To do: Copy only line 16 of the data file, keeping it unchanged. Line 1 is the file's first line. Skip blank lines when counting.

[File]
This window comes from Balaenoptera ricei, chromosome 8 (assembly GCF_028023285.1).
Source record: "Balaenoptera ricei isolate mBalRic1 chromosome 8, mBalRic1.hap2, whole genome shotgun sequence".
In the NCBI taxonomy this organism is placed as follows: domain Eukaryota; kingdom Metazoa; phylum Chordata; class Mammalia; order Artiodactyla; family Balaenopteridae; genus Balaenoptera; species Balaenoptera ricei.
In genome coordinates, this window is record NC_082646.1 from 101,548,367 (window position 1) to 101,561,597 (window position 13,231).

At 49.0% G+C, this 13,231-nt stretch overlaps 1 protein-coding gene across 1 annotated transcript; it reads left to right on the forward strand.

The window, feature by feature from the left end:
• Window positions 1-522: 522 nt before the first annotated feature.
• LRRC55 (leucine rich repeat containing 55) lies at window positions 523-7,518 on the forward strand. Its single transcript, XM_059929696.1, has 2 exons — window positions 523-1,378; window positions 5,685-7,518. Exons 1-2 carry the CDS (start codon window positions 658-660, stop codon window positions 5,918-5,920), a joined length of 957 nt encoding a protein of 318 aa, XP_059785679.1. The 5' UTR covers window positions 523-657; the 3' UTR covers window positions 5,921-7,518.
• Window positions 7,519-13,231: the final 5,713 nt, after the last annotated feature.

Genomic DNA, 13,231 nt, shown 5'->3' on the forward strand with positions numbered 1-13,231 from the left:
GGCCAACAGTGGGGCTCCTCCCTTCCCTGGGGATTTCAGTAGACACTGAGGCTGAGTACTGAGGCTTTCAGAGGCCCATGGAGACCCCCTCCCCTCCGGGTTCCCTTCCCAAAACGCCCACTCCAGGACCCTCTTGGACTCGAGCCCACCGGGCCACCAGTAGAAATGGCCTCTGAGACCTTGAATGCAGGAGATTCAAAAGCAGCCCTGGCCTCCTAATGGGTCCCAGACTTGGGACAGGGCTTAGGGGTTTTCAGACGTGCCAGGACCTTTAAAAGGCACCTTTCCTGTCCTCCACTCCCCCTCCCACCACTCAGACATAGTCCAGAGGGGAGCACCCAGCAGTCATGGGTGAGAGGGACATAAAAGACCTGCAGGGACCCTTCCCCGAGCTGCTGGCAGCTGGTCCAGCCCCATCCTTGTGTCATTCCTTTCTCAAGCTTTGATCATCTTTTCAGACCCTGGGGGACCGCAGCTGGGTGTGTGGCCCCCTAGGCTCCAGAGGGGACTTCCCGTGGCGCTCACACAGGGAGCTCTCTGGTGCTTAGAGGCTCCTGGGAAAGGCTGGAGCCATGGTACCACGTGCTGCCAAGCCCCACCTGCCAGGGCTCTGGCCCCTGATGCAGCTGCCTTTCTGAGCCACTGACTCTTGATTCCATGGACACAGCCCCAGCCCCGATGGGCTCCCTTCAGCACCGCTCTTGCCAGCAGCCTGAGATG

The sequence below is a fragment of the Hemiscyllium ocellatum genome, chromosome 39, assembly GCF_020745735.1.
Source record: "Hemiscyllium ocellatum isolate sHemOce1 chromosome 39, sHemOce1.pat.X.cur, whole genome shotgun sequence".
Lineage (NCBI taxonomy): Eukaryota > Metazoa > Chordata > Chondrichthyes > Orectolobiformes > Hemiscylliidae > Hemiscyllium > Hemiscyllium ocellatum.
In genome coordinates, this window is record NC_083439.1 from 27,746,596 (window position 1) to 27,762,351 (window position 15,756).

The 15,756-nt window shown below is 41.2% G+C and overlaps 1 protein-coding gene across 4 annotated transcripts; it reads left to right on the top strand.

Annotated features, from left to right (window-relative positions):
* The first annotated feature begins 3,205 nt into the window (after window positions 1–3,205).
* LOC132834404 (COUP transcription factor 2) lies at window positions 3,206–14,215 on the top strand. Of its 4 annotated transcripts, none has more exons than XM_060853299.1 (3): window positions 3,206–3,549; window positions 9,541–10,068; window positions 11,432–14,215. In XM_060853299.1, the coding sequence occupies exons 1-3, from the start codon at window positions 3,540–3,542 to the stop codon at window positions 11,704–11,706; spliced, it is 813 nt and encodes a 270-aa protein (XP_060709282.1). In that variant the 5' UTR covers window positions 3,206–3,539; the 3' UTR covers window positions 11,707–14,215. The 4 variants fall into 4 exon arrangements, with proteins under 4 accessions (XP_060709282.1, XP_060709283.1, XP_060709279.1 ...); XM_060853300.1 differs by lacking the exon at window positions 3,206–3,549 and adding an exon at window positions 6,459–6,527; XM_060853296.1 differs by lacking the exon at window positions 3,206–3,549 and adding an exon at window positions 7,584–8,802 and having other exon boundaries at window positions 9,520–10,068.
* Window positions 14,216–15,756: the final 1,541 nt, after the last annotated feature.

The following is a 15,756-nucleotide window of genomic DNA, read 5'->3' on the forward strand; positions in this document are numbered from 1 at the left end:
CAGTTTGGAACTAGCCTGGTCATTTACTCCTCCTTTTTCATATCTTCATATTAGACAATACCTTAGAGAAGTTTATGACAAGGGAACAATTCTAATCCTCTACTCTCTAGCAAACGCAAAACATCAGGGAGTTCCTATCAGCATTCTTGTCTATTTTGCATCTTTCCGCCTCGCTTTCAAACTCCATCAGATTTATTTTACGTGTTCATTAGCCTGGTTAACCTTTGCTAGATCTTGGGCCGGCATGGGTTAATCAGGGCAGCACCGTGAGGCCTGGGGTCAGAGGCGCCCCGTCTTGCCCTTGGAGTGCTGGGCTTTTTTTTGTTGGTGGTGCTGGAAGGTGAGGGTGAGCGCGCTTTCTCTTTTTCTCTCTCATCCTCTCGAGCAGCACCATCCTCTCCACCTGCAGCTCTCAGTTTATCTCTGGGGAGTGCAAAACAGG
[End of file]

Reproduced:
The 15,756-nt window shown below is 41.2% G+C and overlaps 1 protein-coding gene across 4 annotated transcripts; it reads left to right on the top strand.